I had to give Jürgen permission, noted in the court record, to read and to store this excessive mail. Amazing, Ingrid, what consternation that flow of mail has caused in Canada and in Germany! I always thought that everybody got that much mail. Apparently it seems to be a lot for most people. Live and learn!
A few more technical details were dealt with, like the request by Judge M. about adding one more duty counsel, called Pflichtverteidiger, which both the lawyers declared as highly irregular - unheard-of in a case where there are already two defense attorneys paid by us. It seems that a tentative understanding between Rieger, Scholz and the judge was reached, and I will write to the judge tonight to summarize the feeling by both lawyers, offering Frau Stolz as duty counsel, which means I cannot fire her until the trial is over. That's what they seemed afraid of - that I would fire her, or Jürgen, or both - or that they would walk out on me because of the tricky legal situation. They must have some weird, erroneous, maybe media-generated, distorted view of me. Weird, Ingrid! All weird stuff, with an air of unreality about it all. If it were not so far-reaching in its consequences, one could almost find it amusing. The whole thing lasted maybe 35 minutes.
Then the lawyers asked me, the judge, and the court staff if they could talk to me in my cell, which was mercifully permitted. Hours were spent in that narrow, stuffy cell, with a hard wooden bench for Jürgen, bolted to the floor, I leaning against the wall, Sylvia sitting in a chair - upholstered, no less! - brought in by the guards for her. Nothing to eat, nothing to drink, and no toilet pit stop. There was of course a toilet in the cell, but naturally, everybody politely refused to use it.
By the end of the afternoon, we had pretty well arrived at an understanding, divisions of work and responsibilities - and Jürgen, who has over 30 years experience as a defense attorney [Strafverteidiger, literal translation in German: punishment attorney] walked me through the differences between Anglo-Saxon legal traditions and what they have evolved and adopted here since Germany's defeat in 1945.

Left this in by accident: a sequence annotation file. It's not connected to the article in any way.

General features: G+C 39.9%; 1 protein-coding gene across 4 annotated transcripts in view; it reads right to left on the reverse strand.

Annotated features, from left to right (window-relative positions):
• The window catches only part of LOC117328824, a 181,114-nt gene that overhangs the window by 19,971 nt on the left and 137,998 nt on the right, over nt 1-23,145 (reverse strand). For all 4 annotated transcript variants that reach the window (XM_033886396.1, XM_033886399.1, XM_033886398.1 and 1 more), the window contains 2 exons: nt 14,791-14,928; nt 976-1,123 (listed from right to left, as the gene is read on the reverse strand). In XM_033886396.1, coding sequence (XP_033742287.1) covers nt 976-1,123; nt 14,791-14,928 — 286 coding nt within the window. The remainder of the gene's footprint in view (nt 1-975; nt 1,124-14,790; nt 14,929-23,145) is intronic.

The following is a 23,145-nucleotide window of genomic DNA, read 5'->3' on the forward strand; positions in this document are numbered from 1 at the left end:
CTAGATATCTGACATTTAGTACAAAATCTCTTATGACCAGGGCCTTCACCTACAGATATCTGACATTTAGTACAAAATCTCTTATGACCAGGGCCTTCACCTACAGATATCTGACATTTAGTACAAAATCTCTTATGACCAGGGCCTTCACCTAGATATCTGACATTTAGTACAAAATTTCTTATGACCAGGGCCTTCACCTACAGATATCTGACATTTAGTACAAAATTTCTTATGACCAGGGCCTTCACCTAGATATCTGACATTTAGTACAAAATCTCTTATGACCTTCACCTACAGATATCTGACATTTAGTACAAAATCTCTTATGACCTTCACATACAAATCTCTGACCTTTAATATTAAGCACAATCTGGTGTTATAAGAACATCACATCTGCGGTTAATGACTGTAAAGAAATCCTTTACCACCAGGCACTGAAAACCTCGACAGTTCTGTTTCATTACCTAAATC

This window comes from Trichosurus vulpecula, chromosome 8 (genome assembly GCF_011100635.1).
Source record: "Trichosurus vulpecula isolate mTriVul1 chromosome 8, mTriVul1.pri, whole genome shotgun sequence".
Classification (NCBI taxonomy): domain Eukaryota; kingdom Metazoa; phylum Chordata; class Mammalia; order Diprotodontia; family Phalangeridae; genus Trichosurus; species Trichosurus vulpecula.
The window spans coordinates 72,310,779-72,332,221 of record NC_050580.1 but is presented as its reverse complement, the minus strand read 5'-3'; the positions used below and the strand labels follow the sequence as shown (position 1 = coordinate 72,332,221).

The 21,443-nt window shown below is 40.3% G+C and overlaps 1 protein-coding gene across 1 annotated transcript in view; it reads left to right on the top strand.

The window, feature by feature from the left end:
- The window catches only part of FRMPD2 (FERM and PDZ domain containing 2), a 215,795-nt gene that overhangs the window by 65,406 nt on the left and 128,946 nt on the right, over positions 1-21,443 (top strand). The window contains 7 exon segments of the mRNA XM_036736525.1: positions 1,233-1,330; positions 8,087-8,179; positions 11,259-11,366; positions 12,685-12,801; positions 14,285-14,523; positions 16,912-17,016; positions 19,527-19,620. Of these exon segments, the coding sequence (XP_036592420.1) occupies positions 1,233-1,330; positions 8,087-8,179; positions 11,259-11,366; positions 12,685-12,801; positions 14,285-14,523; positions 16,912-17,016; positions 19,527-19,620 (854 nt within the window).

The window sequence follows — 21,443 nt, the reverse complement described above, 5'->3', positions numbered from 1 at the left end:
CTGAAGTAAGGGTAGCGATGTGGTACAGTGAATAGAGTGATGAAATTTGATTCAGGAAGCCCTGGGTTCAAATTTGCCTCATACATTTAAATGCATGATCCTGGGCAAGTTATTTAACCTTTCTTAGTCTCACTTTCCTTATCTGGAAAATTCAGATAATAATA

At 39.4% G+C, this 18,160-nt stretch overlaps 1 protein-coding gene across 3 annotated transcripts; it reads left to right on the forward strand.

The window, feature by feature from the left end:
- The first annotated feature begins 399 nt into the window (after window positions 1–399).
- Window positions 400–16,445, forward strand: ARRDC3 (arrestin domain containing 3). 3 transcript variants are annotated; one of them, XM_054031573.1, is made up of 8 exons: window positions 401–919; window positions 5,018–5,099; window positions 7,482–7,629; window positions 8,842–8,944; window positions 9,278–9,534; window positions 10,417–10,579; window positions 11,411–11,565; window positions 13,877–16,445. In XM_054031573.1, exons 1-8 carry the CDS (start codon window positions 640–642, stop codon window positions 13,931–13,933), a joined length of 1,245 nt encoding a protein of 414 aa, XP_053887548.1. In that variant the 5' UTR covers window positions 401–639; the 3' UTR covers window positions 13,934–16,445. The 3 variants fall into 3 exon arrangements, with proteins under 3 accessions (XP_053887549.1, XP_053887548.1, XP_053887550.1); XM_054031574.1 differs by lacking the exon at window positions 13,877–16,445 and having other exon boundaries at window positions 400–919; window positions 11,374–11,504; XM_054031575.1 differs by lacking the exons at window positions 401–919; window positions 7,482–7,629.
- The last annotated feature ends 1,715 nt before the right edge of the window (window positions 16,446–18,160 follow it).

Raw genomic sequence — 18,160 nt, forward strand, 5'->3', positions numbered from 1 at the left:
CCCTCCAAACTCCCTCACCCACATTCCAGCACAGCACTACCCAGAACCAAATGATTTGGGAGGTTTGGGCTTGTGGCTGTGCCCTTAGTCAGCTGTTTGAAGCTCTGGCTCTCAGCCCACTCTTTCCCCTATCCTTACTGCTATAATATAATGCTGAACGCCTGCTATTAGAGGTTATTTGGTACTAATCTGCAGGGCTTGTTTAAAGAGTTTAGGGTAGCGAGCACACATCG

Ingrid, Bruce discerned that at once when he pointed out the odd role of the judge in these proceedings. In Anglo-Saxon legal proceedings, we have an adversarial system. Prosecution and defense appear before a Solomonic judge who rarely interferes in the proceedings, and a jury that can overrule a judge. Not here! Here the judges investigate and try a case. They do most of the questioning and researching, assisted by the prosecutor. Judges have virtually unchecked powers. There really are no verifications possible because there are no verbatim court transcripts to reveal what was said, claimed, stated by whom - which leaves the doors wide open for quoting someone in a distorted, totally false way - with emphasis on one thing by the defense, another by the prosecution, and a third by the judge. Imagine that!
Since there are no transcripts to go back to, guess whose views and recollections usually win out? It's a foregone conclusion.
I was absolutely shocked also by the role of witnesses and the latitude given them, and by the place of the accused in all this. What a system! Unbelievable!
Ingrid, believe me - I was a lucky man, and the Germans ought to be eternally grateful to me, that I subjected myself to these grueling trials - to have every word, every document, every nuance recorded by a neutral court stenographer. It really is a bequest I will leave to history which ceased to be in Germany when they changed their system away from what was almost a British system with transcripts and nine instead of 12 jury members in the 1960s and 1970s.